Wordsworth and Blake: The Plight of Mankind

August 14, 2019 by Essay Writer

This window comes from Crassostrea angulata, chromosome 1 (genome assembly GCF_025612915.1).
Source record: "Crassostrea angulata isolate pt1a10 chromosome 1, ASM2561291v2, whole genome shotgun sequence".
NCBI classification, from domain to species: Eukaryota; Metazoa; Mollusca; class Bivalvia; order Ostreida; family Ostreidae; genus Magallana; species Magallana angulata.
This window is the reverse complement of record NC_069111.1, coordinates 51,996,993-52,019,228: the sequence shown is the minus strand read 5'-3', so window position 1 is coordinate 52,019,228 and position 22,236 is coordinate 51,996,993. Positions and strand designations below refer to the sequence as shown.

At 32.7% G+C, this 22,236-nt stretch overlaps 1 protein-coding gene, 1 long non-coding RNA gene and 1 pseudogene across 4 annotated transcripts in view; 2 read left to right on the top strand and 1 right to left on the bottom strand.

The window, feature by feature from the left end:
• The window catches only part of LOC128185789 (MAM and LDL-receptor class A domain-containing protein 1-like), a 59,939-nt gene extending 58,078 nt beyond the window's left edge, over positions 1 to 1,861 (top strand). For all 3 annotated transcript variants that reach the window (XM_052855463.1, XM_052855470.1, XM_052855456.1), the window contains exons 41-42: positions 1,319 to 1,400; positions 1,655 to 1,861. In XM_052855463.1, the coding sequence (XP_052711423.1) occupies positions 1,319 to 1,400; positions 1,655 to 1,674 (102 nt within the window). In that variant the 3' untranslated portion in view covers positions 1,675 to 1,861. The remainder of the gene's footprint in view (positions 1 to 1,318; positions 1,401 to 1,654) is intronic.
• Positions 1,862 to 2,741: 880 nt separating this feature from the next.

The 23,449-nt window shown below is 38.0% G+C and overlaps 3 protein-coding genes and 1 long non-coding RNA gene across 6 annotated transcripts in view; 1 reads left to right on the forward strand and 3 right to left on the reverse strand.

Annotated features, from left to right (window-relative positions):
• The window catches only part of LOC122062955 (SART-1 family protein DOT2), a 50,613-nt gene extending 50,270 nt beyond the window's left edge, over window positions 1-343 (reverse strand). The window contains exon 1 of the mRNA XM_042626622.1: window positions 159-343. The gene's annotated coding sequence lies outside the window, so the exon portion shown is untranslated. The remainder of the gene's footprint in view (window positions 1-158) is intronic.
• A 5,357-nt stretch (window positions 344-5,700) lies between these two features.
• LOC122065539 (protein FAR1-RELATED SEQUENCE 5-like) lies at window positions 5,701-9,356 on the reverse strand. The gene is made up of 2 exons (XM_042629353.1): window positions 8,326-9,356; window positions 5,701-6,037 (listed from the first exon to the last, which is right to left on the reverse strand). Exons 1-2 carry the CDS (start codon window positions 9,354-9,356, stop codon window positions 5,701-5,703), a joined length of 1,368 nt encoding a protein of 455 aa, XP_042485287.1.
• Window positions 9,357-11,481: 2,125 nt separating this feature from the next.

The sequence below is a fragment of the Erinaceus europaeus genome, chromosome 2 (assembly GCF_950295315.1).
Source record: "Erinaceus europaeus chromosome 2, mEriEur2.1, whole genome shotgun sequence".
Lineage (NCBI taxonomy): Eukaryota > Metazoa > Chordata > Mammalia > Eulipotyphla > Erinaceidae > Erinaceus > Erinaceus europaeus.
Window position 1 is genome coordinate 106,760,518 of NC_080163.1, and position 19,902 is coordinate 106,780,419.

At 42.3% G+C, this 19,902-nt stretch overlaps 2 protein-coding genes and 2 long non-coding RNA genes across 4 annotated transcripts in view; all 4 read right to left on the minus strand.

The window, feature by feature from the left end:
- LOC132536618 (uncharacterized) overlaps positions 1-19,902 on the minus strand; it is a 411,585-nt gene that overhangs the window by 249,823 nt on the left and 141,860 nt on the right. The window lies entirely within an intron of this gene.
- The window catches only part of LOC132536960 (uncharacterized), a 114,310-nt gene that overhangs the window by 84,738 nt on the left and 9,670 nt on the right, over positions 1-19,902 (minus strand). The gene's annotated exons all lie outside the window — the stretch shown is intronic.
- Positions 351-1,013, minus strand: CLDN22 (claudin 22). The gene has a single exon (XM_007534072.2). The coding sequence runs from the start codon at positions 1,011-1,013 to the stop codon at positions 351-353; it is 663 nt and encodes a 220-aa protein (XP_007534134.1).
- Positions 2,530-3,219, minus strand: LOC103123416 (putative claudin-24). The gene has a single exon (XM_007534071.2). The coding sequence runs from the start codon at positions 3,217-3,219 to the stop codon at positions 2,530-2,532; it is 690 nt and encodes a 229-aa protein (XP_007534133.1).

William Wordsworth and William Blake were both distraught by the plight of man in the early nineteenth century. Their separate but somewhat unified visions of man’s problems are displayed in their poems “Lines Written in Early Spring,” (lines 5-24) and “London,” respectively. They both make use of several poetic devices in very different manners to convey nearly the same meaning. Each poet uses the mood of his poem to show how deep in strife man truly is, though the tone of each poem vastly contrasts with the other. Both Blake and Wordsworth also link man to another entity, and each also use meter and rhyme scheme to show the same. Stylistically, the poems are extremely dissimilar, and the contents of each are tremendously unalike, but ultimately, they both point out the same issues with which man is dealing.Wordsworth’s “Lines” sets the tone immediately by setting the reader in a pleasant situation and using peaceful imagery. The reader is brought to a grove in which the writer is observing Nature; the birds “hopped and played” (13), which “seemed a thrill of pleasure” (16), and “The budding twigs spread out their fan/To catch the breezy air” (17). He works at illustrating the joy and serenity around him while only hinting at the much darker plight of man without spelling it out, without even coming close to breaking the tone he has so carefully constructed. In fact, because he purposely avoids saying exactly what it is that “man has made of man” (8), he allows the reader to imagine the entire quandary on his own, and in contrast to the peaceable surroundings at the grove, the reader is very likely to imagine the worst. Blake, on the other hand, uses harsh and tragic imagery to convey just how harsh and tragic the world was. While Wordsworth’s tactic was to use soft imagery to show how troubled man was, Blake utilizes severe imagery to show the same. He writes that the “hapless Soldier’s sigh/Runs in blood down Palace walls” (11), and makes use twice of infants crying (6,15). He uses words that press upon the reader images of being ruled, of being oppressed. The minds of the working class men are shackled, and the streets and the river themselves are “chartered,” or sanctioned by the ruling class. He juxtaposes the words ‘marriage’ and ‘hearse’ in the last line, as the final two words of the poem, to show that everything that once stood for life and happiness now means death and sadness. While Wordsworth subtly hints at the problems man has imposed upon himself, Blake forces them upon the reader so that the point cannot be missed.One of the most vivid images Blake brings into play is that of the “black’ning church” (10). It is crucial that one takes into account the meanings of this line. The word ‘black’ning’ functions as both transitive and intransitive. The church is both becoming more blackened and working as a blackening agent to the people, such as the chimney sweeper in the preceding line. The church, or those who run the church, are not doing their jobs in the world that Blake is depicting. The church is associated with the elitist ruling class, and the church itself is becoming filthy, covered with the soot of oppression while dishing it out, perpetuating the ruling class tyranny. Wordsworth also brings God into his poem and comments upon His role in the world he is describing. In “Lines,” man is tied to Nature, and Nature to God. Every element in Wordworth’s poem is enjoying the simple act of being. When he writes in the last stanza, “If this belief from heaven be sent/If such be Nature’s holy plan/Have I not reason to lament/What man has made of man?” (21), he is saying clearly that though we are intended to live as Nature lives, man is not doing so, hence his sadness. We are not following the plan. In both poems, God is being disobeyed, and it is in part this disobedience that is causing so much discord, though perhaps it is said more explicitly by Blake than Wordsworth.In writing about Nature enjoying the act of being, Wordsworth is doing more than just showing that we are not following God’s plan. He is also showing the link between man and Nature through personification. He writes that “…every flower/Enjoys the air it breathes” (11), and that the branches “…spread out their fan/To catch the breezy air”(17). Earlier, in saying that Nature is linked to “The human soul that through me ran” (6), he is later showing how there is a little human soul in every movement and action of Nature, such as in the acts of the flower enjoying breathing and the twigs finding pleasure in the breeze. He is writing about how things should be, and simply stating that they are not. Blake, on the other hand, writes bluntly about what is, and does not bother with how things should be. He does this by linking the working man to the institution of the elitist oppressing upper class. Blake strategically capitalizes only particular words in his poem. Every word he capitalizes is either a member of the rural class (“Infants” (6), “Chimney-sweepers” (9), “Harlot’s” (14))or a symbol for the overpowering aristocracy (“Thames” (2), “Church” (10), “Palace” (12)). He is showing subtly that man and the institution are in direct opposition to one another, and by capitalizing them, he is giving them both the power to dominate. Both poets link man with another entity in order to show a problem in the system.Blake and Wordsworth also use their language to help express the crisis of man. Blake uses complex wording to reflect the complexity of the problems. He is trying to depict a world in which the rapidly industrializing economy is corrupting and poisoning everything with which it comes into contact. He uses lines such as “mind-forged manacles” (8), which is a complicated and terrible thought conveyed in a mere two words, and “Every black’ning Church appalls” (10), which is also a complicated line, being that it can have more than one meaning. He urges the reader to stop and think about what he is saying, and not to take it lightly. His metaphors are stark and violent, and his lines move quickly and seem almost rushed. This parallels how he feels about man’s plight. It is difficult, violent, and is continuing to grow at a rapid pace. Wordsworth, however, uses simple language to show that the problem we have is simple at its base. He uses very a very basic vocabulary to portray very basic imagery; in fact he uses only one word in the entire poem that is more than two syllables. The reader does not need more than this in order to see that a problem exists, particularly since Wordsworth wants the reader to envision the problem in his own way. More complex words might invite a more complex image, which the poet does not want. He merely wants to show that man is not in accordance with his roots, which is a simple idea that can be expressed in a simple manner. The roots themselves are simple, being that man should enjoy life for what it is, and not make anything else of mankind.The meter and rhyme scheme of both poems are also very simple, both being written in iambic pentameter nearly the entire way through, and each sharing an ABAB rhyme scheme. These alternate rhyming lines in “London” serve to perpetuate the monotony and repetitive predictability of the circle of suffering in the city. However, the meter in the poem is not consistent throughout, beginning with iambic pentameter and then veering towards less conventional trochaic pentameter at line 9, but returning to iambic pentameter for the final line. This is to assist in showing that everything is not as it should be; the world is in discord. Though Blake makes tremendous effort to show ‘how things are,’ he makes an effort here to show that this is not how they should be. Things just don’t make sense as they are. Wordsworth uses the same sort of strategy in “Lines” as does Blake. Each verse is written in iambic pentameter, with the same simple rhyme scheme as “London.” However, the final and fourth line of every stanza is written in iambic tetrameter, being a foot short of the rest of the verse. This leaves the reader feeling somewhat dissatisfied, feeling as is something is missing, that there should be something more. Wordsworth does this for the same reason that Blake does it; to subtly let the reader know that something really isn’t right. It leaves the reader with a sensation of discontent, perhaps even near frustration, and causes further thought upon the poem, which is what both poets had planned.It can be seen through these often subtle and sometimes blatant poetic devices that both Blake and Wordsworth are trying to convey to the reader that there is an underlying problem facing mankind. Though they go about it in contrasting ways, the means with which they portray their particular ideas are the same. Through imagery, tone, and meter, among other tactics, each shows in his own way that there is something very wrong with man in this particular time setting.